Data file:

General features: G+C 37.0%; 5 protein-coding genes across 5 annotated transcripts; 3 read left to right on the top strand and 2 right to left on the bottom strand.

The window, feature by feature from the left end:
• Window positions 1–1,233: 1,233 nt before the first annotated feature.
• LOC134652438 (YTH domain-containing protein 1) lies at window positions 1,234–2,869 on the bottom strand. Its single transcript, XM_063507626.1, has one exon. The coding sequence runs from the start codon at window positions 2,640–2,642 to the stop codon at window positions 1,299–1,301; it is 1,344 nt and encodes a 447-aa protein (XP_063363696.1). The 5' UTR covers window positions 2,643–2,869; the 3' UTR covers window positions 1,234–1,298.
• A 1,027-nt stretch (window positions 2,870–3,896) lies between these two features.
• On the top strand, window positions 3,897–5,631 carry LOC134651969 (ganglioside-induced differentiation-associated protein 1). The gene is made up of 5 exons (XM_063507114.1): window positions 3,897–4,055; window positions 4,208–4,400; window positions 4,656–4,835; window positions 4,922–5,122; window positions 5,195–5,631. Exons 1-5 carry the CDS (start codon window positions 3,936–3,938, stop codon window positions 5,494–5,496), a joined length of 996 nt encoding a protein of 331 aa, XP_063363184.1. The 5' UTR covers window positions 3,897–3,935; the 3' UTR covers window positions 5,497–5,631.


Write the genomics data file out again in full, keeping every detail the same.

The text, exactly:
General features: G+C 37.0%; 5 protein-coding genes across 5 annotated transcripts; 3 read left to right on the top strand and 2 right to left on the bottom strand.

The window, feature by feature from the left end:
• Window positions 1–1,233: 1,233 nt before the first annotated feature.
• LOC134652438 (YTH domain-containing protein 1) lies at window positions 1,234–2,869 on the bottom strand. Its single transcript, XM_063507626.1, has one exon. The coding sequence runs from the start codon at window positions 2,640–2,642 to the stop codon at window positions 1,299–1,301; it is 1,344 nt and encodes a 447-aa protein (XP_063363696.1). The 5' UTR covers window positions 2,643–2,869; the 3' UTR covers window positions 1,234–1,298.
• A 1,027-nt stretch (window positions 2,870–3,896) lies between these two features.
• On the top strand, window positions 3,897–5,631 carry LOC134651969 (ganglioside-induced differentiation-associated protein 1). The gene is made up of 5 exons (XM_063507114.1): window positions 3,897–4,055; window positions 4,208–4,400; window positions 4,656–4,835; window positions 4,922–5,122; window positions 5,195–5,631. Exons 1-5 carry the CDS (start codon window positions 3,936–3,938, stop codon window positions 5,494–5,496), a joined length of 996 nt encoding a protein of 331 aa, XP_063363184.1. The 5' UTR covers window positions 3,897–3,935; the 3' UTR covers window positions 5,497–5,631.